Tropical storm Nicole not so tropical
An inside look at this rainmaker's dynamics
11 a.m. update (originally posted at 10:15 a.m.): Tropical depression 16 has strengthened just enough to be named Tropical Storm Nicole. Nicole is a minimal tropical storm with sustained winds to 40 mph and it is not expected to appreciably strengthen - though it will be a very significant rainmaker for the East Coast, including the D.C. metro region.
Tropical storm Nicole, previously Tropical Depression 16 (TD16) has failed to significantly intensify since forming yesterday in the Caribbean Sea, a little more than 100 miles south of Havana Cuba. The center of circulation is believed to be located roughly 120 miles east southeast of Havana.
TD16's Nicole's maximum sustained winds are now estimated at 35 mph 40 mph, four shy of what it needs to be named tropical storm Nicole.
The poorly organized circulation is expected to continue a northeast movement at roughly 10 mph for the next day or so, with an increase in forward speed thereafter.
Keep reading for more on this tropical storm...
The strongest winds and most intense thunderstorm activity are dislocated from the center by several hundred miles to the southeast. From our distant glance, it's difficult to identify classic features of a tropical cyclone.
There is no long-lived complex of intense thunderstorms near the primary low-level vortex. There is no evidence of a high pressure system (clockwise circulation) above the main low-level swirl. And the list goes on.
The thunderstorm activity that gave birth to TD16 appears to be part of a much broader concentration of disturbed weather that has settled over the Caribbean Sea in the past week.
Since tropical storm Matthew moved though several days ago, showers and thunderstorms have erupted repeatedly in this part of the world and, consequently, have given rise to a large-scale low pressure system over these very warm waters.
When TD16 formed yesterday - the latest such low pressure system - it was best described as a "monsoon depression" by Weather Underground meteorologist Jeff Masters, who wrote:
TD 16 resembles the "monsoon depressions" common in India's Bay of Bengal or the Western Pacific. A monsoon depression is similar to a regular tropical depression in the winds that it generates--about 30 - 35 mph near the outer edges (and usually stronger on the eastern side of the circulation.) Monsoon depressions have large, calm centers, and can evolve into regular tropical storms, if given enough time over water to develop a tight, closed circulation.
In some circumstances, especially earlier in hurricane season when wind shear is typically less of a factor, an atmospheric regime like this could produce tropical cyclones galore. After all, a warm and humid atmosphere that is capable of sustaining thunderstorm clusters, that overlies bath-like ocean water, and that slowly rotates in a counterclockwise fashion, is an ideal place for tropical cyclone development.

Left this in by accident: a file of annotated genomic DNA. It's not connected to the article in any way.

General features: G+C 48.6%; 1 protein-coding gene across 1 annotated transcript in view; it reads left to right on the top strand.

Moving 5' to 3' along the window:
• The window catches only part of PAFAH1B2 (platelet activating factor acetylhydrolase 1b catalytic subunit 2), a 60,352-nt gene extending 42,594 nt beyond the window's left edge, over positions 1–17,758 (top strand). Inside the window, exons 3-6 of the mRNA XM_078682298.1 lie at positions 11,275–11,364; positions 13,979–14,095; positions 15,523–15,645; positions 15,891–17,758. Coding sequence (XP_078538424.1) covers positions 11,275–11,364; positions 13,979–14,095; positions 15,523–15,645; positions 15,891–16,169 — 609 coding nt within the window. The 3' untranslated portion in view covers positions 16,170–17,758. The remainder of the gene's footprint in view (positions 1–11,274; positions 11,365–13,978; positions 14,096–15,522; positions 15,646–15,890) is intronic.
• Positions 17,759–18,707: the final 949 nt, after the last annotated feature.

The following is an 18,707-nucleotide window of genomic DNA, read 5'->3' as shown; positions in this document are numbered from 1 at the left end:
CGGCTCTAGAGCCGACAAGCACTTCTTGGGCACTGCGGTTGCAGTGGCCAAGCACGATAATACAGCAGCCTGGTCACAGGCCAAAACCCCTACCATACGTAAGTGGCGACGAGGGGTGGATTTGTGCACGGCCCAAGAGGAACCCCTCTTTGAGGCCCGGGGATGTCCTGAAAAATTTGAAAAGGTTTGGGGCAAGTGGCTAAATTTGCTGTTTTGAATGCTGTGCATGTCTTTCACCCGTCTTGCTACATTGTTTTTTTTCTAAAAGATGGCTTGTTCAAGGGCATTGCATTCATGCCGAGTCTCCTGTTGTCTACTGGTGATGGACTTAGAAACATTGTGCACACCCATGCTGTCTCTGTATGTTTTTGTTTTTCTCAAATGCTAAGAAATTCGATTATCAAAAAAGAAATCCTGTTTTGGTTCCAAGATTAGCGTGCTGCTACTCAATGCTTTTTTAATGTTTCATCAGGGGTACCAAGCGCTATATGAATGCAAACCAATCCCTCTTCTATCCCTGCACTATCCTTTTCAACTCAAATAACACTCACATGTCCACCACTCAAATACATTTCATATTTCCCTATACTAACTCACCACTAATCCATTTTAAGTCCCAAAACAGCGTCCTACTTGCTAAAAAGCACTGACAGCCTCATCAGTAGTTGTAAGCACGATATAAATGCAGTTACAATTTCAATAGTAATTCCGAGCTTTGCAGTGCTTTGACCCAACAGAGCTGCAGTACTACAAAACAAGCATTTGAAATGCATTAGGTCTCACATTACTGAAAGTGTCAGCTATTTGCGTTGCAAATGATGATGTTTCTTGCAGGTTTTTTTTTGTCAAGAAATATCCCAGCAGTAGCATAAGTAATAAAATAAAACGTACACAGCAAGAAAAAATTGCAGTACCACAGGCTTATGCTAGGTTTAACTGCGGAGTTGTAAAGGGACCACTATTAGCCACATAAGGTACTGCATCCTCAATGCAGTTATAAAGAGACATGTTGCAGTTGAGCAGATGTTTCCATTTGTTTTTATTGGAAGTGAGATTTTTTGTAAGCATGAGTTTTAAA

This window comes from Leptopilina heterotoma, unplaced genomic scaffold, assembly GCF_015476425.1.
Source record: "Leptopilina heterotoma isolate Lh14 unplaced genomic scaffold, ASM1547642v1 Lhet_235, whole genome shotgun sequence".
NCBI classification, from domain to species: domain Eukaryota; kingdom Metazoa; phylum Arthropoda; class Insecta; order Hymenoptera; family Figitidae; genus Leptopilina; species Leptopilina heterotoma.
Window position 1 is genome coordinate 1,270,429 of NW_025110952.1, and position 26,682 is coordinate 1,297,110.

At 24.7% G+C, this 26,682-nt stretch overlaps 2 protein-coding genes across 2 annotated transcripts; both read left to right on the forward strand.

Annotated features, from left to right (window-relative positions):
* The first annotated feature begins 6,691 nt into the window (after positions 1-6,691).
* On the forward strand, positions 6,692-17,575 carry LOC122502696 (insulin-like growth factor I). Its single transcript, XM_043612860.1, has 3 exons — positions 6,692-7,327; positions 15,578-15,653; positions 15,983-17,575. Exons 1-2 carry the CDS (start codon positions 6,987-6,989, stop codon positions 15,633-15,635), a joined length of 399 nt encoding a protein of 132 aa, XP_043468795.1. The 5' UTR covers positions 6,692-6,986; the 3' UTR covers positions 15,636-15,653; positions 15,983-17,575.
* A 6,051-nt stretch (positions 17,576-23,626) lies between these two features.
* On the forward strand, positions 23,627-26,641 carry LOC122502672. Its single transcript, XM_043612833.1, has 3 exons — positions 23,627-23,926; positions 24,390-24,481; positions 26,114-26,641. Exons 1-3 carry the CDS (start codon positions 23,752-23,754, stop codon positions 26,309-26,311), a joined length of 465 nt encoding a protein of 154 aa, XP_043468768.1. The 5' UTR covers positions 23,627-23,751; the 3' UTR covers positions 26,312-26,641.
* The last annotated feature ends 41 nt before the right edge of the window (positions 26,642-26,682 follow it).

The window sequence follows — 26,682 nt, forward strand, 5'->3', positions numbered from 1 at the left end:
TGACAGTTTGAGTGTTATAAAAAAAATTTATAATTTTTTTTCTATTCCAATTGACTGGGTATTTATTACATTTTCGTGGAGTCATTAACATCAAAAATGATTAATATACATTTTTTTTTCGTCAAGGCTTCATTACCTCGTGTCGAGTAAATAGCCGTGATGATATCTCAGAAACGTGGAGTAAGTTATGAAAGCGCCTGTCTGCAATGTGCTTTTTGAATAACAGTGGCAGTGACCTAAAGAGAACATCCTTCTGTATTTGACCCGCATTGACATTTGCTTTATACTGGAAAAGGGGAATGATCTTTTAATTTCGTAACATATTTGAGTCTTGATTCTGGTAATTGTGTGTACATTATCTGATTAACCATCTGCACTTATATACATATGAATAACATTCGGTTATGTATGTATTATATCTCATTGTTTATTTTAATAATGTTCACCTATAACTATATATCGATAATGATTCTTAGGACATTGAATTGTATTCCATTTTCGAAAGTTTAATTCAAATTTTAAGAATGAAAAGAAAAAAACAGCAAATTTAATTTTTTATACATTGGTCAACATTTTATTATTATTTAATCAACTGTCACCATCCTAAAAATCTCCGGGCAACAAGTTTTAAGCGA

But that is not quite what we have this time around.
With dry and windy conditions aloft expected to continue to reside over much of the Southeast and Gulf of Mexico in the wake of a strong cold front that recently penetrated all the way to the Yucatan Peninsula and Northwest Caribbean Sea,
TD16 Nicole should devolve into a non-tropical/hybrid system fairly quickly in this extremely hostile environment.
As shown in the image to the right, strong winds on the southern periphery of an 'upper trough' (low pressure at high altitudes) currently extend well south of Cuba. As
TD16 Nicole moves northward, it will begin to encounter these stronger winds aloft and disintegrate fairly rapidly. Wind shear (changing of the wind with height) of this magnitude, especially when it is associated with a strong frontal zone from the continental U.S. as it is now, is a tropical cyclone assassin.
TD16 Nicole more closely interacts with the upper trough, the strong winds it encounters will tear apart any thunderstorm groups that try to isolate a warm and humid inner core -which is something it would require to intensify further.
TD16 Nicole ingests some of the dry continental air brought to the region by northerly flow on the backside of the upper trough -with surface dew points in the 50s currently observed over the Northern Gulf of Mexico- its chances of maturing as a tropical cyclone will surely be choked.
However, this is not to imply that the East Coast will escape impacts from what is left of
TD16 Nicole as it moves northward along or near the Coast. Upward motion (that produces clouds and rain) on a larger, non tropical-cyclone scale, is expected to accompany the remnants of TD16 Nicole as it moves northward in tandem with the upper trough during the next couple of days.
With a tropical pedigree, this hybrid weather system carries the potential for generating heavy rainfall across many locations in the mid Atlantic States. Accumulations upwards of four inches are quite possible along the heavy rain path. Yet by that time, I would prefer to think of this system as a rain-maker from the Caribbean, rather than attach any meaningful tropical aspects to it.
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